HISTORY NOTES

In this section, there will be items on Arnolds and the local area's history and other items of interest.

 

Jockey Jack

by Bob Massey

Sir Henry Harpur was a local politician and landowner in the 18th century. One of his passions was horses which he bred and raced at the local meetings. Amongst his staff was a very experienced and well-respected Groom whose nickname was  "Jockey Jack" his real name is unknown. He had a high reputation for his skill with horses and his riding and ability as a jockey. He often rode Sir Henry's horses in meetings and events at the Nottingham Race Course as well as many others around the country. The Nottingham Course was at the time situated on what is now the Forest Recreation Ground off Mansfield road, and just outside the city boundary..

On one occasion while riding on this course Jack was thrown from his horse. This was due to another rider crossing straight in front of him during the race. He luckily escaped being trampled by the other horses in the race and sustained only minor injuries in the fall. His horse, however, now having lost the weight of its jockey, carried on with the race.  Without Jack, it managed to outrun all the others to come in first.

Jack finally left sir Henry's employment, after many years of loyal and dedicated service, but he then fell on hard times. He was now getting old and was unable to work and earn his keep. He had not been able to save any money and there was no welfare state at the time to support him in his old age. As a result, he ended up in the local workhouse. Here he remained for the last 16 years of his life. Workhouses were segregated with the women, men, and children all being kept in different areas with no contact allowed between even family members.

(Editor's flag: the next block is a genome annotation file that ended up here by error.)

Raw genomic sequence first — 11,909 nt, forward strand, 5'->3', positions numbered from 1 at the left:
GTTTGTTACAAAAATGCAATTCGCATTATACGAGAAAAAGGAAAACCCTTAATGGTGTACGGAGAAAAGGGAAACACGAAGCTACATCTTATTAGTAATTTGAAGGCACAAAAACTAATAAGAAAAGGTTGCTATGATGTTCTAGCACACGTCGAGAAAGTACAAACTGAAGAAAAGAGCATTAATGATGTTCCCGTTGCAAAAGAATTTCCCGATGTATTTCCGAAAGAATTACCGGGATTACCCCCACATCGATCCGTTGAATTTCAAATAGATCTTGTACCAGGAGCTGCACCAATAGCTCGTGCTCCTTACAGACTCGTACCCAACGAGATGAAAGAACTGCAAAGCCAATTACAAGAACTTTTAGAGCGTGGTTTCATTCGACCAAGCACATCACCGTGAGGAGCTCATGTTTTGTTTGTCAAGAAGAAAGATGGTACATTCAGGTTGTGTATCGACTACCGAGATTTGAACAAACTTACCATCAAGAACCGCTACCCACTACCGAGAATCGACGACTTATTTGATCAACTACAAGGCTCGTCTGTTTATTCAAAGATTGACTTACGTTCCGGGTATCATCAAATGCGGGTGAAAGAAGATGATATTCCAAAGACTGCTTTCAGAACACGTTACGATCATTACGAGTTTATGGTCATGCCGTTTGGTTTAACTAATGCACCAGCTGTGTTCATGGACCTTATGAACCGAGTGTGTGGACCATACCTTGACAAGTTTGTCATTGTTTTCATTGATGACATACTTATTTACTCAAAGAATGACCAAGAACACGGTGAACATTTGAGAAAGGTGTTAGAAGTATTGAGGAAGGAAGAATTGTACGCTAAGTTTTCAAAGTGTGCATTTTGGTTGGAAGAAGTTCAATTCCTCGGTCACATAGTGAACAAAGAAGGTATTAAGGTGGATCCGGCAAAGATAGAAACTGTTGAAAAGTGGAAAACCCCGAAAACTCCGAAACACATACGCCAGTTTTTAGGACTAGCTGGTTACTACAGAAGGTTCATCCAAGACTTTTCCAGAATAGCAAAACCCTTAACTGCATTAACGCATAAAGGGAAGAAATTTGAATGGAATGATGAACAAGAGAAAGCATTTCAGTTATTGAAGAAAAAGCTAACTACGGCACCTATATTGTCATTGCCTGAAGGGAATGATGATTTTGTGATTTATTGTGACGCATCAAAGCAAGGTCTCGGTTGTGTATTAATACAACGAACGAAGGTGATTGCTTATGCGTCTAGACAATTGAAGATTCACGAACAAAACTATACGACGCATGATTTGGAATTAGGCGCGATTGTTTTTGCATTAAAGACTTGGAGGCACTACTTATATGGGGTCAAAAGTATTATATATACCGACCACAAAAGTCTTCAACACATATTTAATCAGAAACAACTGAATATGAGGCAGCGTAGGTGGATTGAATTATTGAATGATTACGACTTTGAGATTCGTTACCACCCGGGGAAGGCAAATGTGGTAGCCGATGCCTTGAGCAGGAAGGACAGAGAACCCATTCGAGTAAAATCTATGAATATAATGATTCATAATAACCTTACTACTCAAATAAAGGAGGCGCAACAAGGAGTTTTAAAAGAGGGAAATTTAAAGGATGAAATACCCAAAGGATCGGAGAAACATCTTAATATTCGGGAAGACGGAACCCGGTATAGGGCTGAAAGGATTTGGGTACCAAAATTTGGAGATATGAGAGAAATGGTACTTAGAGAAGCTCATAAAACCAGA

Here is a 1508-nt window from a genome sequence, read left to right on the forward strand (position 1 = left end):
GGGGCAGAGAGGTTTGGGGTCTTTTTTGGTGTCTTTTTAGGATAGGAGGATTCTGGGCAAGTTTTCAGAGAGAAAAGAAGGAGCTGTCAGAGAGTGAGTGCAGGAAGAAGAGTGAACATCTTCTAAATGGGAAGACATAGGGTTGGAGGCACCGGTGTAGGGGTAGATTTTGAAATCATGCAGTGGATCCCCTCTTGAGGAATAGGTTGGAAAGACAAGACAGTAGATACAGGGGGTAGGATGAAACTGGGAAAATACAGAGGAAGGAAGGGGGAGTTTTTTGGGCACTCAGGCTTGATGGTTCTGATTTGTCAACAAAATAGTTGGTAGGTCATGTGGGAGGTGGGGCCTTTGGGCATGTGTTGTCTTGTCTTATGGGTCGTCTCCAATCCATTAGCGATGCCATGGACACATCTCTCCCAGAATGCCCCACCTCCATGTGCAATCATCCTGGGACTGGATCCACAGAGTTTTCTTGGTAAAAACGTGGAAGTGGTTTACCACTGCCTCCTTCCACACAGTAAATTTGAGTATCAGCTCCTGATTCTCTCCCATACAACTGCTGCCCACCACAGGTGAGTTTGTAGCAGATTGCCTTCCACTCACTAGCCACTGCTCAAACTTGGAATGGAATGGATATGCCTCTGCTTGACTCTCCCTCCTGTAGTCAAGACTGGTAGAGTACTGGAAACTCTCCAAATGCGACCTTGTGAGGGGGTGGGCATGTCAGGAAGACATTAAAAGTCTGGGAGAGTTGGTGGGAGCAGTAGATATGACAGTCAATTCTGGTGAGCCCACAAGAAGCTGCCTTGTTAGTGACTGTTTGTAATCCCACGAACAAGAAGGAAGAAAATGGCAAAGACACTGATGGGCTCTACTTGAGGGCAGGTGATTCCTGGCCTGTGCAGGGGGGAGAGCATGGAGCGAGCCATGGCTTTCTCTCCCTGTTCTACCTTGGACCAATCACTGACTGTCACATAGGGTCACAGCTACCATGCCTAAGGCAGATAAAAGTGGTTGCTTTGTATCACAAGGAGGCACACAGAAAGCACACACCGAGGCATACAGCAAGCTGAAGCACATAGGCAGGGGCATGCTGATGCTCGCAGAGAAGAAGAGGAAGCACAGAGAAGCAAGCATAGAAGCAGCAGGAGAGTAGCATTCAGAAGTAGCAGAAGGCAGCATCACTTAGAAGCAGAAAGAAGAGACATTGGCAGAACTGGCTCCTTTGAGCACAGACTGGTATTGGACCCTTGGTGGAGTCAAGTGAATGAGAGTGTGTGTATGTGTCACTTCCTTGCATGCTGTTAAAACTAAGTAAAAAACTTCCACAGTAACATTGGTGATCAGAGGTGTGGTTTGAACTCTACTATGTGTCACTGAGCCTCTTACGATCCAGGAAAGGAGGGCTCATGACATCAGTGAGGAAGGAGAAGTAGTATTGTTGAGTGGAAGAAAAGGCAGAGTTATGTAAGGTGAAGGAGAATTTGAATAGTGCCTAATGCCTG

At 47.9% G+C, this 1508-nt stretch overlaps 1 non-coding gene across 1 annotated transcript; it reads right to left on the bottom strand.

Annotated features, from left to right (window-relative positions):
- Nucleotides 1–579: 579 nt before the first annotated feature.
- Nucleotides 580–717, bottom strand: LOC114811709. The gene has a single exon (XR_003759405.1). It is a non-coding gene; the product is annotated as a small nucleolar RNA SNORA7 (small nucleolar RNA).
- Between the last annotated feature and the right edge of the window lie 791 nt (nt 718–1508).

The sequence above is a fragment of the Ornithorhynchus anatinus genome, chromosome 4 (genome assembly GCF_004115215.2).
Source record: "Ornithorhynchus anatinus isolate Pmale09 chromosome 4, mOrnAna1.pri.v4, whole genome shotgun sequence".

When Jack died in 1798 a shocking discovery was made. Jack was not a man at all but was in fact a woman.

We do not know why she masqueraded as a man for all those years but it was possibly her love of horses and her desire to work with them that lead to this deception.. Working with horses was a male-only profession at the time. We will never know the answer but she risked discovery on a daily basis, especially so during her time in the workhouse. If the truth about her had been discovered she would have been imprisoned.!

In the 18th century, it was against the law for women to dress or act like men or even to wear trousers. The latter was a fineable offense with a prison sentence for the continued flaunting of this no trousers rule.. The crime of "Assuming men's attire " was seen at the time as a woman's attempt to replace men who were the only ones in charge and in authority at the time. Oh just in passing ladies you'll be pleased to hear that this law is no longer on the statute books, so trousers and jeans are now ok!.

Many jobs at the time were not open to women as they were considered homemakers. Their place in society, at the time, was seen as being to look after the men and the children. Most jobs around the 18th century home were very labour intensive and time-consuming, cooking, cleaning, laundry all took a long time to perform. It was not until the industrial revolution at the end of the century that this role for women started to change. This was in part due to their need to be employed in the mills and factories that now sprung up around the country.

Many professions were still bared to women; the army, and navy, the medical profession, the law, and all sporting activities except tennis or crochet. The more genteel past times were the only ones available.